It’s been very quiet around here, but I’ve been busy. We welcomed our little baby boy, Baby Q, in July!
A common scene at my desk
Over a few months of adjustment I’ve managed to sneak in some illustration work time, and you can see what I’ve been up to over on my Instagram @illustratorlaura.
It’s been tough, having to work around the schedule of a completely new human, who has no clue what a schedule even is. I’m constantly tired, and you can throw any expectation of plans right out the window. Any work is nibbled at in tiny ten minute bites, mostly with an ear out whilst I hold my breath and hope the wee man doesn’t wake up. Luckily there are a couple of hours of babysitting time a week, which is heaven. And yeah: mini human. Super cute.
Having so little ‘me’ time has made me realise that illustrating is such a necessary part of my life, and it’s renewed my drive to fit it in, no matter how drained I feel. I’ve been working on a new series, which you can get a peak at over on Instagram (and I’ll share here shortly).
I’m also a bit nervous about this but I’m doing it anyway: another market! It’s been a couple of years since I was doing them regularly, and it’s a bit of pressure to prepare for it at such a busy time. Markets are always fun though, great to get yourself and your work out there, and I do love a challenge.
If you’re in the Eindhoven area on the weekend 24/25th November (I’ll only be there Sunday 25th) get yourself down to Etsy Made in Eindhoven pop-up market and show some love for local makers and sellers!
I’m back in ‘work mode’ after the holidays, finally.
Can’t wait to get stuck in with my ongoing and new creative projects, I’ve so many plans!
I’m trying to share my work more with the world this year, so that people can see what it is I actually do! Some projects are too personal to share, or I can’t share them yet, but here are a few pet portraits I was lucky enough to be commissioned for before Christmas-
Cat portrait, Laura Carter Illustration
watercolour WIP, Laura Carter Illustration
Puppy plaque, illustratorlaura
Dog portrait, Laura Carter Illustration
All watercolour, and the little wooden plaque was gouache.
Do contact me if you’d like me to do something personal for you, human or furbaby!
Happy New Year, and here’s to a creative 2018.
This is my first linocut in 10 years. The last one I made was at university, in a lovely print studio with a beautiful big press. I recently got into stamp carving, and thought I’d try to up my game a bit with some lino and a small handmade press I made myself (really a glorified flower press). Using a strawberry plant on my balcony as inspiration, I cut a small block to test the best setup.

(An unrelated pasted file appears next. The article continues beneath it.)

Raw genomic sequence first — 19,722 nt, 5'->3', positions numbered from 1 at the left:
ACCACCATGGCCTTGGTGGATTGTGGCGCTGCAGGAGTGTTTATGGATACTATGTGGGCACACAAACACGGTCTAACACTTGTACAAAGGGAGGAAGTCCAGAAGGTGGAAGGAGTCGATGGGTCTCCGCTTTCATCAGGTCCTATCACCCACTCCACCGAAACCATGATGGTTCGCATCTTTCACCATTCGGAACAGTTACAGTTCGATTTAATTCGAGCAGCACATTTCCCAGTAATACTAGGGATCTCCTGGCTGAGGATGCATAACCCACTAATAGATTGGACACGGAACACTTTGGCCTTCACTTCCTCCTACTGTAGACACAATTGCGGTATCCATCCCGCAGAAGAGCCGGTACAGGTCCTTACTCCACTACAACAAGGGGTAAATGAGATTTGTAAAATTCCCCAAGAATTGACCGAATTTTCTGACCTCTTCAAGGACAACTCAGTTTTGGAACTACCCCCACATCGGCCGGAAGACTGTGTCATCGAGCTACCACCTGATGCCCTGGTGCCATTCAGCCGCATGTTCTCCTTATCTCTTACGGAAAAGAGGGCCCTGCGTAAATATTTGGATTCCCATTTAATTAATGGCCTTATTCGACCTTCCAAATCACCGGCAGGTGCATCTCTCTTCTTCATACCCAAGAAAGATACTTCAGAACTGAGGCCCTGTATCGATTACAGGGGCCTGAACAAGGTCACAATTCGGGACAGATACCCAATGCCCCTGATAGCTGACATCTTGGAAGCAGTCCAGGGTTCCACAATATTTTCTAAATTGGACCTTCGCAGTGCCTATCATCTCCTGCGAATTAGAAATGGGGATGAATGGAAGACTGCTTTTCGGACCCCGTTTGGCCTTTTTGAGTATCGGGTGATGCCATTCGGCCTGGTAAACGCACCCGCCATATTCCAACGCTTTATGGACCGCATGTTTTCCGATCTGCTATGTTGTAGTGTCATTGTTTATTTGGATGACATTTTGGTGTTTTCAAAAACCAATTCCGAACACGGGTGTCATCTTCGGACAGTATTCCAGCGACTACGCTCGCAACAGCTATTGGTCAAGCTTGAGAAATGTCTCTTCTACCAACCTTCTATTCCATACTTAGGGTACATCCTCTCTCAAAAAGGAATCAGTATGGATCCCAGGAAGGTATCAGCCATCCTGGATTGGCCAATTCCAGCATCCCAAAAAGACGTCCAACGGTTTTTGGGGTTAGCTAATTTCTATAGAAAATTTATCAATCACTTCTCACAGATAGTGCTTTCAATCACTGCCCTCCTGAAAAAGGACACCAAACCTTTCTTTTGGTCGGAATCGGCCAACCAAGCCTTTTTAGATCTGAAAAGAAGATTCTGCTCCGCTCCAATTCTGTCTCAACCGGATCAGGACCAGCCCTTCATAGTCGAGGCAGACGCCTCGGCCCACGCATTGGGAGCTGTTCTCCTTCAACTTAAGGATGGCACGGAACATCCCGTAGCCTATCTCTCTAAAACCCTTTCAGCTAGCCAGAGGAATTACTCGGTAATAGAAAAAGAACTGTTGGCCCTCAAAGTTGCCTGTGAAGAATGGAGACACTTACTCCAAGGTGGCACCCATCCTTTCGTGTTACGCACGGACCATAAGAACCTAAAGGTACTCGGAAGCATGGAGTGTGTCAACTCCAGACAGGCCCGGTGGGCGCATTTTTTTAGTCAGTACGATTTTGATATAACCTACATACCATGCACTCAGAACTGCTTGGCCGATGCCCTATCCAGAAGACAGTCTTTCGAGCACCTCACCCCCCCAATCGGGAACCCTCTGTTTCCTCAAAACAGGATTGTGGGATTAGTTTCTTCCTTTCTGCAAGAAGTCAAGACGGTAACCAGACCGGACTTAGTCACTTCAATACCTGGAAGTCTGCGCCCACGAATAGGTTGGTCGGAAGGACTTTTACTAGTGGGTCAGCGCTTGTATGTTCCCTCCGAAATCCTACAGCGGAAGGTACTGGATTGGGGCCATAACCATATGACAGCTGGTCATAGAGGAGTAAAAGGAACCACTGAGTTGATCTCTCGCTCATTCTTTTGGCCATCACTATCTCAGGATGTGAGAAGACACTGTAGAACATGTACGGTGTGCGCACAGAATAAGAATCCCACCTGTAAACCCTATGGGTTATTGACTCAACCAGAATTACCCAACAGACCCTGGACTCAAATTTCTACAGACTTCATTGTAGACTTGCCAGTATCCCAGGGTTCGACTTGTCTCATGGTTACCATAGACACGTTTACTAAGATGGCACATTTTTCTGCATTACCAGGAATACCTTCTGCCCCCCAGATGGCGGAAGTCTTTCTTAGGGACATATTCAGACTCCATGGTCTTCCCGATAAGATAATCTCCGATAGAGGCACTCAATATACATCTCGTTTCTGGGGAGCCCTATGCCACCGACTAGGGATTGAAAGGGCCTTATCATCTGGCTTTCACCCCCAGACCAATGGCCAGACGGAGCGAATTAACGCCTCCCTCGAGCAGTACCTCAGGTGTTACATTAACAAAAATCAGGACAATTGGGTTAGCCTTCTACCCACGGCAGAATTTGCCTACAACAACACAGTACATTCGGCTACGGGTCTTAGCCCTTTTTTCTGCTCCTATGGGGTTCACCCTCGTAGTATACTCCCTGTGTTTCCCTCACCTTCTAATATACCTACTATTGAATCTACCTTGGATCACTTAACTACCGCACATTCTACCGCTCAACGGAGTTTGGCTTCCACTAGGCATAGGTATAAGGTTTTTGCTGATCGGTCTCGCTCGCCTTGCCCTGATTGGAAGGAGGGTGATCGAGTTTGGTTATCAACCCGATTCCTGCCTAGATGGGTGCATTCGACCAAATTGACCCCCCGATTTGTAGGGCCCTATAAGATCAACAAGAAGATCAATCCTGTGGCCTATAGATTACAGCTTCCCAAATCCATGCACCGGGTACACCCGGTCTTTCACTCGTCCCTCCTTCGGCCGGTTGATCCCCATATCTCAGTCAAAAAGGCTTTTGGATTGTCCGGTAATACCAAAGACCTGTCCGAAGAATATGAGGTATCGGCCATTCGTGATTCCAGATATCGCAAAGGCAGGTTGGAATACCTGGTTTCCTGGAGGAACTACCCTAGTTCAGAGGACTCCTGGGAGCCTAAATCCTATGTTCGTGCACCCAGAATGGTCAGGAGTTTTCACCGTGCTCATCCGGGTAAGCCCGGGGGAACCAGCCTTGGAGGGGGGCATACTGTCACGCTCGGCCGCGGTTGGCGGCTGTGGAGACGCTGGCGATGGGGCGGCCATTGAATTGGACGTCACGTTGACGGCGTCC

Linocutting on a homemade bench block
I vaguely remembered lino cutting being painful, and needing to keep plasters close at hand. So I built myself a bench block, which helped a lot and actually (for the record) I DIDN’T CUT MYSELF ONCE. What.
Then I had so many variations on materials that I wanted to experiment with. I ended up dabbling around with two basic black inks: Akua Intaglio and Daler Rowney Water-Soluble block printing colour. I found barely any visible difference between the resulting prints, but preferred the more velvety texture of the Akua ink whilst working with it. Both are water-soluble and make for a quick and tidy clean-up, with no harsh chemicals that oil-based inks need.
Top to bottom, l to r- 1-6 with baren, 7-11 with press
My home-made flower press.
I did the whole session on a big glass plate, occasionally putting the press on the floor to kneel on it so I could tighten the wing nuts, which worked a treat. Definitely an improvement on the low-pressure ”baren” technique. You can see from the photos that I still had issues with the paper creasing around the corners of the block, which I attribute to uneven application of pressure (I pressed too hard at the corners). I think this was worse on the Fabriano paper. I’d definitely go straight to the 100% cotton rag again; the 50% cotton Fabriano paper just gave more problems overall. It just didn’t seem to pick up the ink as well, though I did like the starker contrast between the white paper and black ink. The price difference between the two papers is worth it.
I then wanted to add colour, and kept it simple with green watercolour and red Prismacolor pencil (the red watercolour wasn’t as vibrant as I wanted). Both worked well with the ink and paper.
Original inspiration sketch on the left
Finished lino prints
I’m pretty happy with the results. Of course there’s a long way to go until I’ve nailed a reliable setup and printing process, but I’m already happy enough to have given a couple of these away as gifts. It’s so satisfying to be able to pull multiple originals on my dining table, and I’ll definitely try it again. Small ‘snapshots’ of my balcony garden are something I’ve been wanting to capture for a long time, so I think I’ll be making a series. I’ll update with my progress next time!